FEM for Beams (Finite Element Method) Part 1


A beam is another simple but commonly used structural component. It is also geometrically a straight bar of an arbitrary cross-section, but it deforms only in directions perpendicular to its axis. Note that the main difference between the beam and the truss is the type of load they carry. Beams are subjected to transverse loading, including transverse forces and moments that result in transverse deformation. Finite element equations for beams will be developed in this topic, and the element developed is known as the beam element.

In beam structures, the beams are joined together by welding (not by pins or hinges, as in the case of truss elements), so that both forces and moments can be transmitted between the beams. In this topic, the cross-section of the beam structure is assumed uniform. If a beam has a varying cross-section, it is advised that the beam should be divided into shorter beams, where each can be treated as beam(s) with a uniform cross-section. Nevertheless, the FE matrices for varying cross-sectional area can also be developed with ease using the same concepts that are introduced. The beam element developed in this topic is based on the Euler-Bernoulli beam theory that is applicable for thin beams.

FEM Equations

In planar beam elements there are two degrees of freedom (DOFs) at a node in its local coordinate system. They are deflection in the y direction, v, and rotation in the x-y plane, θζ with respect to the z-axis (see Section 2.5). Therefore, each beam element has a total of four DOFs.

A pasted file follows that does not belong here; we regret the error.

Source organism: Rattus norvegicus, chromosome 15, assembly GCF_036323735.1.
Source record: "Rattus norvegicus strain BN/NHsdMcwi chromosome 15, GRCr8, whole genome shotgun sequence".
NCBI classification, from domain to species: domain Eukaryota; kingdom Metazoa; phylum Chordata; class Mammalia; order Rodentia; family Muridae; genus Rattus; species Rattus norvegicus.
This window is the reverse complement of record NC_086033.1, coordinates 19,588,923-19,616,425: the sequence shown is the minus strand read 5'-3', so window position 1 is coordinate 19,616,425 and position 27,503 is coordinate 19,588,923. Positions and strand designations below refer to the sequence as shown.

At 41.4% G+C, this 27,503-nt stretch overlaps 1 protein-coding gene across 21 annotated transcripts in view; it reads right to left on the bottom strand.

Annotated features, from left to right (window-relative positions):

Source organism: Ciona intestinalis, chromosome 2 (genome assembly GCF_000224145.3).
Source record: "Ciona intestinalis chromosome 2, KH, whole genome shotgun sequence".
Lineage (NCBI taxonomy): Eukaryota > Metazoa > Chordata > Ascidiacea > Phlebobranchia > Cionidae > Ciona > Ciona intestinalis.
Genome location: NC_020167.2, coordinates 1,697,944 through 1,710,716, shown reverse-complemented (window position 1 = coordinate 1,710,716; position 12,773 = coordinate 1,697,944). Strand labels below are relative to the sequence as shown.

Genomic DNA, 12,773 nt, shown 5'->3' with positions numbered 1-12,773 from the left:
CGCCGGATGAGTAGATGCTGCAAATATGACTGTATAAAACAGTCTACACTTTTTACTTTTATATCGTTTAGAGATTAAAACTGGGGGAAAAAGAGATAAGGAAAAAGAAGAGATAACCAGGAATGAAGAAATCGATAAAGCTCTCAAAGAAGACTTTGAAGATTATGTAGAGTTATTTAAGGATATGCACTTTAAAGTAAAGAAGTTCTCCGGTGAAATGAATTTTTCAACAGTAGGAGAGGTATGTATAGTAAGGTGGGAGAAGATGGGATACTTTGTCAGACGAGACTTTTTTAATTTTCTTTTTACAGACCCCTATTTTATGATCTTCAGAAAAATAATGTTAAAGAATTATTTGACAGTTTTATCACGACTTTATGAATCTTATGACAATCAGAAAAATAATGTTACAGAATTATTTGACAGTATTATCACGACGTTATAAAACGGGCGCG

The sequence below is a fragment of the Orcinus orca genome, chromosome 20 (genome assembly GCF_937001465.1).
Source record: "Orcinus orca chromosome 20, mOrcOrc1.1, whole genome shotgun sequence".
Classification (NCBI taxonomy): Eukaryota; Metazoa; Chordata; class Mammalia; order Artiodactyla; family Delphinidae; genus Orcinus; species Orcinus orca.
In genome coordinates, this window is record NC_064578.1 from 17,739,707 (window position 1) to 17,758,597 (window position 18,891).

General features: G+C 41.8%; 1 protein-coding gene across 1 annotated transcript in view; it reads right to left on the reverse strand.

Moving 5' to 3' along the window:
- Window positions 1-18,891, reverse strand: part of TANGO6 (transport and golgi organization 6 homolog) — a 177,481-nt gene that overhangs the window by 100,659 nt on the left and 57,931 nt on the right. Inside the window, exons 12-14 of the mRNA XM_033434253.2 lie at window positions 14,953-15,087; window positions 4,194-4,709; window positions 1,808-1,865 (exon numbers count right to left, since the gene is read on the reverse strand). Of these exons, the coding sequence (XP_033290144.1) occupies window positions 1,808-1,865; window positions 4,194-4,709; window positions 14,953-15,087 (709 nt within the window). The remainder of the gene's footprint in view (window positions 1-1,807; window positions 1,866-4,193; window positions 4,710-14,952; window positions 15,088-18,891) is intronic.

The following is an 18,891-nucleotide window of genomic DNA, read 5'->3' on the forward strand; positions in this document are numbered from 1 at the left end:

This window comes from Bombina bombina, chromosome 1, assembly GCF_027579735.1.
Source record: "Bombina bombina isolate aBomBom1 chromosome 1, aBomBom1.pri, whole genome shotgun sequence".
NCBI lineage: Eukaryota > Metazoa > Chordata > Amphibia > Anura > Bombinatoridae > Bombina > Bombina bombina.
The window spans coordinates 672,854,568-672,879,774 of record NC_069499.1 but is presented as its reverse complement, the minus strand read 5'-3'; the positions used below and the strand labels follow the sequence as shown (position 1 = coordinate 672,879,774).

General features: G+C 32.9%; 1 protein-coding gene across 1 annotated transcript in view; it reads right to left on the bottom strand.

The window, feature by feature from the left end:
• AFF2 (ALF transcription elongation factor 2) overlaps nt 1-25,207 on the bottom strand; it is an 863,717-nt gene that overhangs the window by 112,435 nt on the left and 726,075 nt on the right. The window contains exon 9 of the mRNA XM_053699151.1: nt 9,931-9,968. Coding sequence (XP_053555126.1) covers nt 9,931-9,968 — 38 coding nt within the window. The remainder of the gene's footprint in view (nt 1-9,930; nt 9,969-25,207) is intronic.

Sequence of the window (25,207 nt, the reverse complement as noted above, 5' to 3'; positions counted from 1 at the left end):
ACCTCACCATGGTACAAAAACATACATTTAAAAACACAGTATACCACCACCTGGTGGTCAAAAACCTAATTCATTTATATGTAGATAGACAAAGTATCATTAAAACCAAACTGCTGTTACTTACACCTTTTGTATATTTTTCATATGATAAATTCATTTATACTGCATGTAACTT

Shape Function Construction

Consider a beam element of length I = 2a with nodes 1 and 2 at each end of the element, as shown in Figure 5.1. The local x-axis is taken in the axial direction of the element with its origin at the middle section of the beam. Similar to all other structures, to develop the FEM equations, shape functions for the interpolation of the variables from the nodal variables

Beam element and its local coordinate systems: physical coordinates x, and natural coordinates ξ.

Figure 5.1. Beam element and its local coordinate systems: physical coordinates x, and natural coordinates ξ.

would first have to be developed. As there are four DOFs for a beam element, there should be four shape functions. It is often more convenient if the shape functions are derived from a special set of local coordinates, which is commonly known as the natural coordinate system. This natural coordinate system has its origin at the centre of the element, and the element is defined from —1 to +1, as shown in Figure 5.1.

The relationship between the natural coordinate system and the local coordinate system can be simply given as


To derive the four shape functions in the natural coordinates, the displacement in an element is first assumed in the form of a third order polynomial of ξ that contains four unknown constants:


where a0 to α3 are the four unknown constants. The third order polynomial is chosen because there are four unknowns in the polynomial, which can be related to the four nodal DOFs in the beam element. The above equation can have the following matrix form: